What’s the true hallmark of intersectional resistance?

By Katelyn Skye Bennett | Editor-in-chief

Earlier this fall, the South Chicago Neighborhood Network held a virtual symposium focusing on racial trauma. Over the course of the week, leaders of local organizations networked, learned, and meditated together. I was particularly struck by Thursday’s session.

That morning, Henry Cervantes of the Peace Exchange shared a list of “198 methods of nonviolent action” folks can take for social action. This list was created by Gene Sharp in the 70s yet manages to capture the categories of social media, the blogosphere, and other more recent methods of action despite being ridiculously nitty-gritty. (The list includes six sections on strikes, each with detailed subcategories!)

Cognizant of keeping us involved despite the screens that distanced us, Henry organized us into breakout groups to discuss next steps for social action around racism and to share what we were doing already. Coming from a violent, “macho” background, Henry emphasized peace in our choices.

Photo by Brett Sayles on Pexels.com

Nonviolence as Resistance

Nonviolence has been a marker of social action for many groups over the centuries, but it doesn’t mean going with the flow. 

Sometimes it looks like speaking out, as with the incredible Ida B. Wells and uncompromising W.E.B. Du Bois. Sometimes it looks like embracing your own humanity and sitting down, as with Claudette Colvin and Rosa Parks

Sometimes fighting peacefully for civil rights uses other forms of community activism and political involvement, as with George Takei (talk about intersectionality!) or using music like Joan Baez.

Native occupations, transcontinental marches, and campaigns exemplify sustained activism that makes a statement. Even young children can impact their nation — have you heard of Sophie Cruz, who influenced the Pope to speak up on behalf of undocumented immigrants starting at age five?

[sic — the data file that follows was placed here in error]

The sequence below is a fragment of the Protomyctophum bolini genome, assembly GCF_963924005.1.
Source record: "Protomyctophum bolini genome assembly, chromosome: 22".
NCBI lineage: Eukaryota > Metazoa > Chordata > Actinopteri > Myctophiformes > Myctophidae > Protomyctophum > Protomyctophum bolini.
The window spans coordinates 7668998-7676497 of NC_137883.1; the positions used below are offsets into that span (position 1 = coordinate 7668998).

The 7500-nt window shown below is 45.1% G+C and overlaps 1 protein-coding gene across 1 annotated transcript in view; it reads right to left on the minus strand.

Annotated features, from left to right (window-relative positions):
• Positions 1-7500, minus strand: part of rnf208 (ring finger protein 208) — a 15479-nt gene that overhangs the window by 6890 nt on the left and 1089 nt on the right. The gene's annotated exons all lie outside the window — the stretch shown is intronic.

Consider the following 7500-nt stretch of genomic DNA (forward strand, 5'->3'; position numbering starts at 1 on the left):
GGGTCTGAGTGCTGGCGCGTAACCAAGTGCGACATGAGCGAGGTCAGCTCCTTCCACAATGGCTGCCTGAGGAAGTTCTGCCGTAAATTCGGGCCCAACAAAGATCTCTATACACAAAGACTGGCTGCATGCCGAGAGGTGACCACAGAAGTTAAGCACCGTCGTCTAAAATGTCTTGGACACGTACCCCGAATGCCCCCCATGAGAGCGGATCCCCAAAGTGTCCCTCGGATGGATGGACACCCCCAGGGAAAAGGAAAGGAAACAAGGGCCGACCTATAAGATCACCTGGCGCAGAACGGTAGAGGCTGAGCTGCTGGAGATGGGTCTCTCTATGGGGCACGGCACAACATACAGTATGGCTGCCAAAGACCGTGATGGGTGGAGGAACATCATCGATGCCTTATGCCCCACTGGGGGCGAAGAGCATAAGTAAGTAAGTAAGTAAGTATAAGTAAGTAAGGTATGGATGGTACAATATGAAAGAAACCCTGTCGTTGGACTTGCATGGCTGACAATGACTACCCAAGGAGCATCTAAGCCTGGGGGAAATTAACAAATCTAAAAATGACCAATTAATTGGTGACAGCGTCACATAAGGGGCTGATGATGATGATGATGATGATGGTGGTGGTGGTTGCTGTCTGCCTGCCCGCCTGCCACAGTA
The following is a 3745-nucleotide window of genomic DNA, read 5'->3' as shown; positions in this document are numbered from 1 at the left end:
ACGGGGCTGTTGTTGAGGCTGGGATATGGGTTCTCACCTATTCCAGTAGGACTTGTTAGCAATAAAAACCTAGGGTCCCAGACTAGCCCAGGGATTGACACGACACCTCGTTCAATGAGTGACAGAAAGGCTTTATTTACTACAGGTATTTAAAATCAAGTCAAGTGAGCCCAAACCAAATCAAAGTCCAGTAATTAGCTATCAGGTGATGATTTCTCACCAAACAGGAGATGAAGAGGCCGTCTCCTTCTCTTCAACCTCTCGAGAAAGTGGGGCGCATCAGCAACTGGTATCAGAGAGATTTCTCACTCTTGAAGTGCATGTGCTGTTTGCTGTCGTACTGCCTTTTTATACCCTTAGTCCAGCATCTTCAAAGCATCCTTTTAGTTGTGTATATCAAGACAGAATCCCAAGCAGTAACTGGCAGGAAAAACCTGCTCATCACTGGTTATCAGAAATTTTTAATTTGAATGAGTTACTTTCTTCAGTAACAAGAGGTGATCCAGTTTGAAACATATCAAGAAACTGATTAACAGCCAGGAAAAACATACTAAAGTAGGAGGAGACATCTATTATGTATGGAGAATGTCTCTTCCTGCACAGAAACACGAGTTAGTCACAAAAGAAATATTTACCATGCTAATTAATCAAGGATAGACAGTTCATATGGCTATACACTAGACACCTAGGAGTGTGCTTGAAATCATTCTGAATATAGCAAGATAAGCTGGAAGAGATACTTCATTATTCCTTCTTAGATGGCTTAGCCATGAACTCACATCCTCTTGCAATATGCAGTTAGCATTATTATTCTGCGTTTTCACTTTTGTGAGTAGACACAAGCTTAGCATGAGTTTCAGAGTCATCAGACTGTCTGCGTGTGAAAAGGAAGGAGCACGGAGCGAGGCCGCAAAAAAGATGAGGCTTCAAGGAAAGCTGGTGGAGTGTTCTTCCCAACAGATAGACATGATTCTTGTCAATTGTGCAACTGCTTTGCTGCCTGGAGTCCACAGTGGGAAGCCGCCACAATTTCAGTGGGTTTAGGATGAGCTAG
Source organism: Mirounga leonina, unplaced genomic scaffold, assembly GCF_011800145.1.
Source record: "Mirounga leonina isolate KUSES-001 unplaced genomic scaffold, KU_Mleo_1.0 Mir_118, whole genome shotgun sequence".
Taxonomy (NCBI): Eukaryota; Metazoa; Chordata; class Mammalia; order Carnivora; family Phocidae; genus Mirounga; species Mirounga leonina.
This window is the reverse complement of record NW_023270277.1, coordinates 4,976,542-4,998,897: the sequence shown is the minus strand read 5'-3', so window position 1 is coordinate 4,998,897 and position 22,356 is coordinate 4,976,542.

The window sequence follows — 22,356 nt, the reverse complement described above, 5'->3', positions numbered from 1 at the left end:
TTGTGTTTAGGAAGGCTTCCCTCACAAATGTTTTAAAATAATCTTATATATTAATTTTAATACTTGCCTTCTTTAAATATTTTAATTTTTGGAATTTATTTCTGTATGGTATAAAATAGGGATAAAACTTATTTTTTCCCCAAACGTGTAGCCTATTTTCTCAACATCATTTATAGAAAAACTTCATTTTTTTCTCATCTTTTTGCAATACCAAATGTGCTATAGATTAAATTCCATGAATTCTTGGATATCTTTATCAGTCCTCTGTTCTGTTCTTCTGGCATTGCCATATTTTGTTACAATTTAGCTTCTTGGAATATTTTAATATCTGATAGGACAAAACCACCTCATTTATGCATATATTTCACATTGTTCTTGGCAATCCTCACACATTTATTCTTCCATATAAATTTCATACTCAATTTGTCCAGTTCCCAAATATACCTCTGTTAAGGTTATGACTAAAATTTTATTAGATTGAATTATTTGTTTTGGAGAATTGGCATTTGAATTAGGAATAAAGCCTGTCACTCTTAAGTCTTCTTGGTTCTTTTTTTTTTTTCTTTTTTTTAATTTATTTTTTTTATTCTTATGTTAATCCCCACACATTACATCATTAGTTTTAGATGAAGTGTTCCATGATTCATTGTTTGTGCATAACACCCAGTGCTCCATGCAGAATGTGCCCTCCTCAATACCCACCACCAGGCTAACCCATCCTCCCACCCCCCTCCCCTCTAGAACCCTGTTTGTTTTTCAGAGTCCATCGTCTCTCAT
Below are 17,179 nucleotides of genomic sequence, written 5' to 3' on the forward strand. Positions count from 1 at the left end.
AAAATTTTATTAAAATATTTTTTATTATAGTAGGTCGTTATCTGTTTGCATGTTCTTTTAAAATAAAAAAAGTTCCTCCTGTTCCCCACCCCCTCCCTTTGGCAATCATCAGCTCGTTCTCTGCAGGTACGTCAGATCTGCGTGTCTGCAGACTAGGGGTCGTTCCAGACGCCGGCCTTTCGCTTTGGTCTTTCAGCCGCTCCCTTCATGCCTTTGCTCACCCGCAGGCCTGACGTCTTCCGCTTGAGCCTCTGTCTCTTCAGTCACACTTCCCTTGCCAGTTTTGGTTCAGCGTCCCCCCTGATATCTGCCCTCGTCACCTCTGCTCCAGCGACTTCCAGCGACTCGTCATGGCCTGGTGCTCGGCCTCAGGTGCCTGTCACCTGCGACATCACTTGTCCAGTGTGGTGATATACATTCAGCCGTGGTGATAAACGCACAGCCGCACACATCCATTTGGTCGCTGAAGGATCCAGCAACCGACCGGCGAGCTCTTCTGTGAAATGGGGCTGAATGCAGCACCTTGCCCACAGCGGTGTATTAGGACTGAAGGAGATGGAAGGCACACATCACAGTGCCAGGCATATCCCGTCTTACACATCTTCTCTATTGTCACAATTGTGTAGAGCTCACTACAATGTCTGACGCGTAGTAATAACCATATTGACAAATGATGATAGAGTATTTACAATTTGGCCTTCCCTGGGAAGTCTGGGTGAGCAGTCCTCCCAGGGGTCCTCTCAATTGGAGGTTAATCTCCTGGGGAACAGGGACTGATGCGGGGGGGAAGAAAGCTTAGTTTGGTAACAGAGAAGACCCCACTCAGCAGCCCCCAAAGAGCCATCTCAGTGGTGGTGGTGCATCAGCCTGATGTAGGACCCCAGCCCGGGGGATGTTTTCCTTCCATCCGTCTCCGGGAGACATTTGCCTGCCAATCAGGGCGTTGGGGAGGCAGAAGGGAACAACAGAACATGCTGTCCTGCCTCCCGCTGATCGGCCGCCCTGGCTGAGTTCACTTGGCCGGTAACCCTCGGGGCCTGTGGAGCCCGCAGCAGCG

If you read their biographies, you’ll see that nonviolence is far from being passive. Nonviolent actions can even lead to being arrested, as with now-respected leaders like Mahatma Ghandi and Martin Luther King Jr. (Check out MLK’s extensive arrest record!)

You can do the right thing and be solidly in legal bounds yet still be persecuted for it. Just look at Colin Kaepernick.

At the start of September, the Guardian reported that 93% of Black Lives Matter protests were nonviolent. Despite this, “Government authorities were more likely to intervene in Black Lives Matter protests than in other demonstrations, and also more likely to intervene with force, like using teargas, rubber bullets and pepper spray or beating demonstrators with batons, the researchers found.”

The violent response towards peaceful actions for racial justice demonstrates inequity itself. USA Today captures this problem well in this report. Why do hate crimes go unpunished while peaceful cries for justice are attacked?

An Action a Day Keeps Injustice Away

At Intersected, we focus particularly on racial equity and justice, but we know that this intersects with so many other aspects of life, including disability rights, environmentalism, and feminism and womynism.

So here’s a homework assignment for the week: Review the list mentioned above. Choose one action per day for the next week, and then reassess for the next week. 

Some of these actions may be more ongoing, like boycotting. Others may be a one-off, like signing a petition or attending a socially distanced stand-in. 

You could also “paint as protest,” write for a publication like ours, attend a ZIP Lab (we love their work!), or make a powerful symbolic gesture. You could give money to an organization or cause like this one or pull your funding from one that perpetuates oppression. 

You could lobby for just policies in your state or refuse to cooperate until an equitable agreement is reached at work. 

Photo by Yogendra Singh on Pexels.com

Use your imagination as you consider the countless opportunities before you! Make it tangible. As Henry suggested in the colloquium session, retrieve a notebook and draw a picture describing what steps you will take to pursue racial equity moving forward. An action does not have to be public in order to make a difference.

All of these choices require decision making and may involve social risk, but they are nonviolent actions that, when part of a collective effort, can affect social change.The key is to use your talents, time, and position in society to sustain action beyond a one-time symbolic gesture. 

Are you in?

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